But according to Rep. David Price of North Carolina, the same reforms could actually endanger national security. The changes, he said, would make the appropriations process even more politically charged and dysfunctional, thereby threating the funding of government services. “A number of agencies and programs critical to our national security would be forced to put up a ‘closed’ sign: the entire U.S. Coast Guard, Immigration and Customs Enforcement, the Federal prison system, Secret Service, Customs and Border Protection, along with Federal grants to state and local law enforcement agencies. We’d also have to close a little-known agency known as the U.S. State Department”, he said. “It’s a recipe for chaos. It’s a threat to national security.”

You might roll your eyes at the suggestion that national security hinges on House rules, but it is not that great a leap to point out the economic reality that ever-increasing national debt threatens to crowd out all Federal spending, not just defense. And the House rules do determine the situations and circumstances in which fiscal bills are debated. Allowing the House to address the issue of entitlements through the regular authorization process would increase Congress’ ability to affect overall spending decisions. Whether or not they would have the political will to do so is an entirely different question. Congressman Price justly points out that the appropriations process is already broken. A big part of this is because Congress won’t authorize programs it is already “required” to approve. Adding a new layer of authorizations won’t make it any easier to pass appropriation bills. Merely creating another rule for Congress to waive would do nothing to increase the credibility of the Legislature – already suffering from an all-time low in the public’s esteem.

A system that has no penalties for failure, and makes completion of the process exceptionally difficult, will more often result in failure than success. For example, Congress must enforce its own budget rules, which it can easily work around: Regrettably, it’s been nearly 20 years since it has completed the process on time and according to the rules. One possible way to promote success is to create incentives that will “punish” failure. It would be reckless and dangerous for Congress to shut down the operations of the CIA and the FBI if their authorization bills did not pass. The consequences to the country would be too great, which is why Members have allowed the Rules Committee to develop a work around. However, this work around has become standard operation procedure, reducing the incentive for both the Administration and the Appropriations Committees to work with authorizing committees to complete their work. Rep. McClintock’s proposals are a step towards disincentivizing failure, as is Rep. Cathy McMorris Rodgers’ USA Act. The basic premise of her proposal is that Congress should withhold a small percentage in the appropriations for a non-authorized agency. A structure like this would give both the agency in question and the appropriation committee members incentive to see that authorization bills pass on time. Funding unauthorized agencies and programs at a reduced level would also pinch the Administration and the two major political parties enough to get their work on time. There’s any number of ways to create rules to reinvigorate the authorization process—and, if successful, they would have major, if perhaps unseen, effects upon policies affecting us all.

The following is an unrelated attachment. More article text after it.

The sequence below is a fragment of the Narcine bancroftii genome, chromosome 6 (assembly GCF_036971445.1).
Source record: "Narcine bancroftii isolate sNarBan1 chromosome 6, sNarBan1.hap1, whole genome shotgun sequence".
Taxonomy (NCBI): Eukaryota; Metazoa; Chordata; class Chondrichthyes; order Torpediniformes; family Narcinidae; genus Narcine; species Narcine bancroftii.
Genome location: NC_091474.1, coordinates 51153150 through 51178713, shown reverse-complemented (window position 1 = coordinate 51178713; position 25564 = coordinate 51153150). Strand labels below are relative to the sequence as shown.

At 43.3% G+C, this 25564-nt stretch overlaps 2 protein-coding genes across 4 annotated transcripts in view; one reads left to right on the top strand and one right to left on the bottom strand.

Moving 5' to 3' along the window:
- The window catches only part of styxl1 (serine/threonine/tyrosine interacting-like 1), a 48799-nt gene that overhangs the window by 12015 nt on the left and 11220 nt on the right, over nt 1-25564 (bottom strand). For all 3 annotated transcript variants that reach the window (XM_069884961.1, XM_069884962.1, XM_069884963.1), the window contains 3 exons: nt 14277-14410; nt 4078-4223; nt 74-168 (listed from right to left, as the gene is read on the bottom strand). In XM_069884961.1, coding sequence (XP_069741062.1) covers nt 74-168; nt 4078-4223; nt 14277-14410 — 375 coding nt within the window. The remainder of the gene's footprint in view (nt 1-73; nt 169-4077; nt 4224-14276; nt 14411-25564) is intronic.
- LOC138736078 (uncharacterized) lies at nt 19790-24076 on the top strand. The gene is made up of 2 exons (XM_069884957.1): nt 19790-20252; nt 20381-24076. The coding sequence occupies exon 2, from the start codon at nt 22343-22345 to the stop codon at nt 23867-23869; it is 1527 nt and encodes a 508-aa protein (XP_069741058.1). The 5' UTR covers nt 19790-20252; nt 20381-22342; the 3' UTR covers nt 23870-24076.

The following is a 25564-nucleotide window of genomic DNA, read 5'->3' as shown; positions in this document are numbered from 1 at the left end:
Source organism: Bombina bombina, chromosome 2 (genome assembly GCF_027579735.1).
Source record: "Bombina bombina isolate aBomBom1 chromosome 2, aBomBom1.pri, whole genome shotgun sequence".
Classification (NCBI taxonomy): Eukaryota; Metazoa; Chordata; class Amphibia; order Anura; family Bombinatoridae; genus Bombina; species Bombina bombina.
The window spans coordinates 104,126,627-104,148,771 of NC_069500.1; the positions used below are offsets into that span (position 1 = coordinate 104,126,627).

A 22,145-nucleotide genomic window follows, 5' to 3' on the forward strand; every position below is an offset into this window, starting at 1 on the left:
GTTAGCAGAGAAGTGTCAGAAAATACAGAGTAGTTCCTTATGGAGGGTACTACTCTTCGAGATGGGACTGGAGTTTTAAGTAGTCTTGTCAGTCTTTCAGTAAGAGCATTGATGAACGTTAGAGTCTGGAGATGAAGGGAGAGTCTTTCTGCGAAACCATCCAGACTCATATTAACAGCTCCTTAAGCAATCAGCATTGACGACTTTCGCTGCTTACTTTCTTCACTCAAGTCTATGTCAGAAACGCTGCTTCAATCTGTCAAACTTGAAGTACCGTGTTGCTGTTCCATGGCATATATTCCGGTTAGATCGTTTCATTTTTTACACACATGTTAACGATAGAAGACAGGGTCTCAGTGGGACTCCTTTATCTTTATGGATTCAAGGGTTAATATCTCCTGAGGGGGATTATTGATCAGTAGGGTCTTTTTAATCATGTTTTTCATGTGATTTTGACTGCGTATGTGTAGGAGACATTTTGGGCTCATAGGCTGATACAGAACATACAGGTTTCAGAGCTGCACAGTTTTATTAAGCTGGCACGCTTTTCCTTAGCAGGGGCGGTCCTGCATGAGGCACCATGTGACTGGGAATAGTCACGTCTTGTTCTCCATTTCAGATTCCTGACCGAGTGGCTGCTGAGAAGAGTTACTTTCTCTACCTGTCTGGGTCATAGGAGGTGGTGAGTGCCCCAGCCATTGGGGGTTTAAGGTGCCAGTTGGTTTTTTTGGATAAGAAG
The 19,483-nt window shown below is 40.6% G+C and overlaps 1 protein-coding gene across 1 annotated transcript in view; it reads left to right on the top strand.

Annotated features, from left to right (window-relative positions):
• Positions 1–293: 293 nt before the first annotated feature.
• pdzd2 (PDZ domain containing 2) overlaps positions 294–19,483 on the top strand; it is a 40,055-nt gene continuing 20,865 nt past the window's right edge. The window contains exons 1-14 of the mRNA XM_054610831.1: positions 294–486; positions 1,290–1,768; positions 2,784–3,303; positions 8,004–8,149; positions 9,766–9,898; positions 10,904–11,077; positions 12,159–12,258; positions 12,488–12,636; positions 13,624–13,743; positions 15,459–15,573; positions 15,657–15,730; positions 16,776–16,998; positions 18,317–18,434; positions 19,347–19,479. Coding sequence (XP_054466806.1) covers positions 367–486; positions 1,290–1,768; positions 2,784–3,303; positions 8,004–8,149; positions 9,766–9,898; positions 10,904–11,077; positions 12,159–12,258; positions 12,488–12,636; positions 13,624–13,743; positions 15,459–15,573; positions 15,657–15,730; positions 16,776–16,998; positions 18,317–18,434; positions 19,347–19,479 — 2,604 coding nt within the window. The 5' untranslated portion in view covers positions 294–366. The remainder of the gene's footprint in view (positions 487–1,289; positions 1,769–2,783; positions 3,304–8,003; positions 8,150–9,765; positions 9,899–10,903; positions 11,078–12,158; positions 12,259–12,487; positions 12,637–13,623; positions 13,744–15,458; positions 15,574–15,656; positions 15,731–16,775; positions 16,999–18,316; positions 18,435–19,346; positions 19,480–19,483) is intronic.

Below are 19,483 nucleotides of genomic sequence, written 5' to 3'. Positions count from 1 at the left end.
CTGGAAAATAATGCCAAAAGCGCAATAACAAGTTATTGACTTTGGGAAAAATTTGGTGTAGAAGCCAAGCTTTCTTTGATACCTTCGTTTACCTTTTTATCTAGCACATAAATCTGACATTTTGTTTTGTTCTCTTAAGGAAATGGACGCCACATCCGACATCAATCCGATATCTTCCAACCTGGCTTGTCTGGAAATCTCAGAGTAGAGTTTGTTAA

In this post, our goal is not to explain all the intricacies of the congressional budget process, or every option for Congress might consider to make the budget process work better, but to point out that every reform of the rules is a complicated matter with far-reaching consequences. The testimony the Members offered shows the importance of congressional rules—and therefore rules changes—to the country’s interests. Congressional rules might be difficult to understand, let alone master, but they are essential to making the policies that affect everything from our nation’s highways to the equipment being used by our soldiers on the field of combat.

Process seems boring, and you won’t see a lot of stories about it on the evening news or in your friends’ Facebook posts, but it matters enormously to the functioning of democratic government. The members of the House Rules Committee like to remind their colleagues, “process is policy.” Our corollary to that maxim is: When the process breaks down, policy doesn’t get made and the government becomes dysfunctional. Dysfunction is not boring—but it certainly isn’t fun. Ignore process at your peril.

This is why we believe so strongly that Congress should consider reforms of the authorizations-appropriations process in the context of a new Joint Committee on the Organization of Congress. Congress has traditionally reformed itself by creating a bipartisan, bicameral committee specifically to systematically consider and debate ways to strengthen the legislative process. Every generation, the Congress needs to reform its rules, eliminate its procedural contradictions and hypocrisies and generally modernize its process to fit with changing technology and economic theory. Since the authorizations-appropriations process has such wide-ranging effects on the country, it’s critical that reforms to those procedures receive careful consideration. A new Joint Committee would be an ideal venue to do so.